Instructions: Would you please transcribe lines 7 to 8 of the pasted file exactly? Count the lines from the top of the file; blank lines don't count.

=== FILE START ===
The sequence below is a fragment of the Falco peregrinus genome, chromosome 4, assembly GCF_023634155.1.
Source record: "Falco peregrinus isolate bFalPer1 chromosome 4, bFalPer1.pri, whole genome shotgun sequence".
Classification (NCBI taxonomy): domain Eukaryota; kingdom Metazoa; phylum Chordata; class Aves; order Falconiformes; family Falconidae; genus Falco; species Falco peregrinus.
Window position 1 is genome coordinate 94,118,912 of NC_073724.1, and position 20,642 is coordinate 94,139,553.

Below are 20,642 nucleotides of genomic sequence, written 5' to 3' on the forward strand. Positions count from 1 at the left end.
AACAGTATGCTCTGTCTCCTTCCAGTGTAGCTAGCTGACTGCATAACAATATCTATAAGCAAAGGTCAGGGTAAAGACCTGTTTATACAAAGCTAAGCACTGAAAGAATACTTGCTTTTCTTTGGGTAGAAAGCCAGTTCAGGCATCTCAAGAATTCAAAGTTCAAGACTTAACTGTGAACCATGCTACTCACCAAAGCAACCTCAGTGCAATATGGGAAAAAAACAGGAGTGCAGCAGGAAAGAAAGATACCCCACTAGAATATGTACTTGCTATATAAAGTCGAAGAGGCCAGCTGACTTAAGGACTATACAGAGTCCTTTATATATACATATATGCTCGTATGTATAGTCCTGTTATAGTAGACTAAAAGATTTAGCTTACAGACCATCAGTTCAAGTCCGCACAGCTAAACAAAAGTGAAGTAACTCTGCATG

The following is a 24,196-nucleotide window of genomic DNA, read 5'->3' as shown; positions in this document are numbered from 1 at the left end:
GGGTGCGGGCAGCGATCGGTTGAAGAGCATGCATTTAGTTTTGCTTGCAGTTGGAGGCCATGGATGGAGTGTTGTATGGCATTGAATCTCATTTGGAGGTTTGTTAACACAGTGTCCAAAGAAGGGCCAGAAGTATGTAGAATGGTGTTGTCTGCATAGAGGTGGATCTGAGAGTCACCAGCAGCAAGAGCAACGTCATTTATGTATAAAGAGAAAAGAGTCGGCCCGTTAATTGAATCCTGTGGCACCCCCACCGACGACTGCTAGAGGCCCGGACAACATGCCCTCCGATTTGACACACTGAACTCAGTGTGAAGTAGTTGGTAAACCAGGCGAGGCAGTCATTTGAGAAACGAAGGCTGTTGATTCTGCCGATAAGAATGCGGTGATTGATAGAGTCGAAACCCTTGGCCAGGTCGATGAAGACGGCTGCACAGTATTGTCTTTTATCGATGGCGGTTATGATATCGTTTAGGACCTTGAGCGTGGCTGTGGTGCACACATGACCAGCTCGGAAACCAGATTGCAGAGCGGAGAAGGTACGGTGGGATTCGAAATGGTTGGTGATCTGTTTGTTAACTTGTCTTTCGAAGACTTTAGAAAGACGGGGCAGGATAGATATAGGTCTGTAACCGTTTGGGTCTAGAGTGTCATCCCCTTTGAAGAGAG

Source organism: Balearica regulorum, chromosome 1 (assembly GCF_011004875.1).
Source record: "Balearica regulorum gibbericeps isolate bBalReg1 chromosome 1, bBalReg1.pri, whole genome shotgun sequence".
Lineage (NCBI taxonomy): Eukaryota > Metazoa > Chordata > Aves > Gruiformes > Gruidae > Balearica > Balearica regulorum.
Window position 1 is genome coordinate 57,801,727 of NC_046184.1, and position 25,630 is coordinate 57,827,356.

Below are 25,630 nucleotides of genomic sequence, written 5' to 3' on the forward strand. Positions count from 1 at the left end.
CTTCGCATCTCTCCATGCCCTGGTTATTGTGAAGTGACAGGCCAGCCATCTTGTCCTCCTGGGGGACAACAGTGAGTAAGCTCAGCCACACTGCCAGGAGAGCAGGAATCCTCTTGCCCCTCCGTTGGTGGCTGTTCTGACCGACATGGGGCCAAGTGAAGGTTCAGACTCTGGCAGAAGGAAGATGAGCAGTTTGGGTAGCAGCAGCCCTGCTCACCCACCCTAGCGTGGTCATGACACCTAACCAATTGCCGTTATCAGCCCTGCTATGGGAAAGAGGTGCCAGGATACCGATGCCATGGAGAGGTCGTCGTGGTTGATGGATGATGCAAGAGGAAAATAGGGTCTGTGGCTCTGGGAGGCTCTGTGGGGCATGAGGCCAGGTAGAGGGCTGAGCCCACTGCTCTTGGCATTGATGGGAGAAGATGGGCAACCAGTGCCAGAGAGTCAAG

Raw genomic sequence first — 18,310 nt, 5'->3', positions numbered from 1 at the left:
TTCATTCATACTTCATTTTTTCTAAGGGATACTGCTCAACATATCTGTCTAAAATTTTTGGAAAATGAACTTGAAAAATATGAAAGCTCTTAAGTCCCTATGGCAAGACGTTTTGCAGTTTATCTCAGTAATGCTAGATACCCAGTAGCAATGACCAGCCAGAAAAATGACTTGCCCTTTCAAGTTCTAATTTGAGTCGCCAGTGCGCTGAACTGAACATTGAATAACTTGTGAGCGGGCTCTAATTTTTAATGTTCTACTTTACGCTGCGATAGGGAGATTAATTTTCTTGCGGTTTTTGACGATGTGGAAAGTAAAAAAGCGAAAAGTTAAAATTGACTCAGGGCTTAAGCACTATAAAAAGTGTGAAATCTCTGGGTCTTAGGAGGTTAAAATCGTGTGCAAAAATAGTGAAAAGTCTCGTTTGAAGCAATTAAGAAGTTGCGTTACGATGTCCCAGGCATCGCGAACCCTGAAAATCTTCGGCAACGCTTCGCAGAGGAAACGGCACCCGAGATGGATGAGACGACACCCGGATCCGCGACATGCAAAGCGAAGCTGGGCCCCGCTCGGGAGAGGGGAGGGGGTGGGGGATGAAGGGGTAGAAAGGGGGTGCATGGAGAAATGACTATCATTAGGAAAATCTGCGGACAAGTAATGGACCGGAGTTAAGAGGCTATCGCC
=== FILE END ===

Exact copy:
The following is a 24,196-nucleotide window of genomic DNA, read 5'->3' as shown; positions in this document are numbered from 1 at the left end:
GGGTGCGGGCAGCGATCGGTTGAAGAGCATGCATTTAGTTTTGCTTGCAGTTGGAGGCCATGGATGGAGTGTTGTATGGCATTGAATCTCATTTGGAGGTTTGTTAACACAGTGTCCAAAGAAGGGCCAGAAGTATGTAGAATGGTGTTGTCTGCATAGAGGTGGATCTGAGAGTCACCAGCAGCAAGAGCAACGTCATTTATGTATAAAGAGAAAAGAGTCGGCCCGTTAATTGAATCCTGTGGCACCCCCACCGACGACTGCTAGAGGCCCGGACAACATGCCCTCCGATTTGACACACTGAACTCAGTGTGAAGTAGTTGGTAAACCAGGCGAGGCAGTCATTTGAGAAACGAAGGCTGTTGATTCTGCCGATAAGAATGCGGTGATTGATAGAGTCGAAACCCTTGGCCAGGTCGATGAAGACGGCTGCACAGTATTGTCTTTTATCGATGGCGGTTATGATATCGTTTAGGACCTTGAGCGTGGCTGTGGTGCACACATGACCAGCTCGGAAACCAGATTGCAGAGCGGAGAAGGTACGGTGGGATTCGAAATGGTTGGTGATCTGTTTGTTAACTTGTCTTTCGAAGACTTTAGAAAGACGGGGCAGGATAGATATAGGTCTGTAACCGTTTGGGTCTAGAGTGTCATCCCCTTTGAAGAGAG